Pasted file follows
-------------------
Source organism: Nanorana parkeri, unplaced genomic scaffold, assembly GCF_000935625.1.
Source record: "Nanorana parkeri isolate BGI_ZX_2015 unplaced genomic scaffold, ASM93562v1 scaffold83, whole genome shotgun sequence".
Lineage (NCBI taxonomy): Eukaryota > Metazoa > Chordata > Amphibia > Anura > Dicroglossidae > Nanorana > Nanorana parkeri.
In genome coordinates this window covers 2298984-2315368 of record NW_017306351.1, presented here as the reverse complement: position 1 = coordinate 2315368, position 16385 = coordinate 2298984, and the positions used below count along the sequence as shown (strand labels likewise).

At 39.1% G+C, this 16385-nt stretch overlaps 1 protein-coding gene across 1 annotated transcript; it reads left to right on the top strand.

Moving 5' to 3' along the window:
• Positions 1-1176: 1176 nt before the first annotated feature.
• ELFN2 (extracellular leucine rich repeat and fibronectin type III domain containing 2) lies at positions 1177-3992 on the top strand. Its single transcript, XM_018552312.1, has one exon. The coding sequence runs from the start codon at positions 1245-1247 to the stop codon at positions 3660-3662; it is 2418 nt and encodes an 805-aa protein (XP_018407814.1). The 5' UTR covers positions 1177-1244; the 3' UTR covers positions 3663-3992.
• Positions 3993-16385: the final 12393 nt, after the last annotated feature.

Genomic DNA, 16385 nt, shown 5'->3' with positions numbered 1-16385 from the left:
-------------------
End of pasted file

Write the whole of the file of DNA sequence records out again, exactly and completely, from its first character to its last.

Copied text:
Source organism: Nanorana parkeri, unplaced genomic scaffold, assembly GCF_000935625.1.
Source record: "Nanorana parkeri isolate BGI_ZX_2015 unplaced genomic scaffold, ASM93562v1 scaffold83, whole genome shotgun sequence".
Lineage (NCBI taxonomy): Eukaryota > Metazoa > Chordata > Amphibia > Anura > Dicroglossidae > Nanorana > Nanorana parkeri.
In genome coordinates this window covers 2298984-2315368 of record NW_017306351.1, presented here as the reverse complement: position 1 = coordinate 2315368, position 16385 = coordinate 2298984, and the positions used below count along the sequence as shown (strand labels likewise).

At 39.1% G+C, this 16385-nt stretch overlaps 1 protein-coding gene across 1 annotated transcript; it reads left to right on the top strand.

Moving 5' to 3' along the window:
• Positions 1-1176: 1176 nt before the first annotated feature.
• ELFN2 (extracellular leucine rich repeat and fibronectin type III domain containing 2) lies at positions 1177-3992 on the top strand. Its single transcript, XM_018552312.1, has one exon. The coding sequence runs from the start codon at positions 1245-1247 to the stop codon at positions 3660-3662; it is 2418 nt and encodes an 805-aa protein (XP_018407814.1). The 5' UTR covers positions 1177-1244; the 3' UTR covers positions 3663-3992.
• Positions 3993-16385: the final 12393 nt, after the last annotated feature.

Genomic DNA, 16385 nt, shown 5'->3' with positions numbered 1-16385 from the left: